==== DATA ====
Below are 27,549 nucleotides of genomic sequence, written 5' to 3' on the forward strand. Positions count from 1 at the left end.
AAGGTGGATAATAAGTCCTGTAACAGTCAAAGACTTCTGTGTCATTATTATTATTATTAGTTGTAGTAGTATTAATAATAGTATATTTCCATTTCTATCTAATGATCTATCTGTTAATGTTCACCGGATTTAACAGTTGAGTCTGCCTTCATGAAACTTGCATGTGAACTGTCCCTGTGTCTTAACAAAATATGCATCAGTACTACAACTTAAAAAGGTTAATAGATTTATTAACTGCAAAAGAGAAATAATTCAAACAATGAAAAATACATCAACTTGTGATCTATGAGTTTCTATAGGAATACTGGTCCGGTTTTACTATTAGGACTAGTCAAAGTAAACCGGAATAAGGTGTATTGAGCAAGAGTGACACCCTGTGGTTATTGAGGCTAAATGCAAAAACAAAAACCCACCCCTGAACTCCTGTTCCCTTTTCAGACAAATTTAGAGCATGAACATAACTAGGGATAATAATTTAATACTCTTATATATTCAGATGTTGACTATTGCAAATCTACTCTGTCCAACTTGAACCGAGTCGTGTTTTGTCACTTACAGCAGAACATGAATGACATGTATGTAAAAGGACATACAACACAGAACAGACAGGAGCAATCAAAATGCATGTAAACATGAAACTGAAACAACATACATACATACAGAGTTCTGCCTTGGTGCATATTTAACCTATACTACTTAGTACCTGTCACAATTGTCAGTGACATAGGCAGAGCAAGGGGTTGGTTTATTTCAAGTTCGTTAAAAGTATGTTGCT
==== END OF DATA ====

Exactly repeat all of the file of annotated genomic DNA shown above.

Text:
Below are 27,549 nucleotides of genomic sequence, written 5' to 3' on the forward strand. Positions count from 1 at the left end.
AAGGTGGATAATAAGTCCTGTAACAGTCAAAGACTTCTGTGTCATTATTATTATTATTAGTTGTAGTAGTATTAATAATAGTATATTTCCATTTCTATCTAATGATCTATCTGTTAATGTTCACCGGATTTAACAGTTGAGTCTGCCTTCATGAAACTTGCATGTGAACTGTCCCTGTGTCTTAACAAAATATGCATCAGTACTACAACTTAAAAAGGTTAATAGATTTATTAACTGCAAAAGAGAAATAATTCAAACAATGAAAAATACATCAACTTGTGATCTATGAGTTTCTATAGGAATACTGGTCCGGTTTTACTATTAGGACTAGTCAAAGTAAACCGGAATAAGGTGTATTGAGCAAGAGTGACACCCTGTGGTTATTGAGGCTAAATGCAAAAACAAAAACCCACCCCTGAACTCCTGTTCCCTTTTCAGACAAATTTAGAGCATGAACATAACTAGGGATAATAATTTAATACTCTTATATATTCAGATGTTGACTATTGCAAATCTACTCTGTCCAACTTGAACCGAGTCGTGTTTTGTCACTTACAGCAGAACATGAATGACATGTATGTAAAAGGACATACAACACAGAACAGACAGGAGCAATCAAAATGCATGTAAACATGAAACTGAAACAACATACATACATACAGAGTTCTGCCTTGGTGCATATTTAACCTATACTACTTAGTACCTGTCACAATTGTCAGTGACATAGGCAGAGCAAGGGGTTGGTTTATTTCAAGTTCGTTAAAAGTATGTTGCT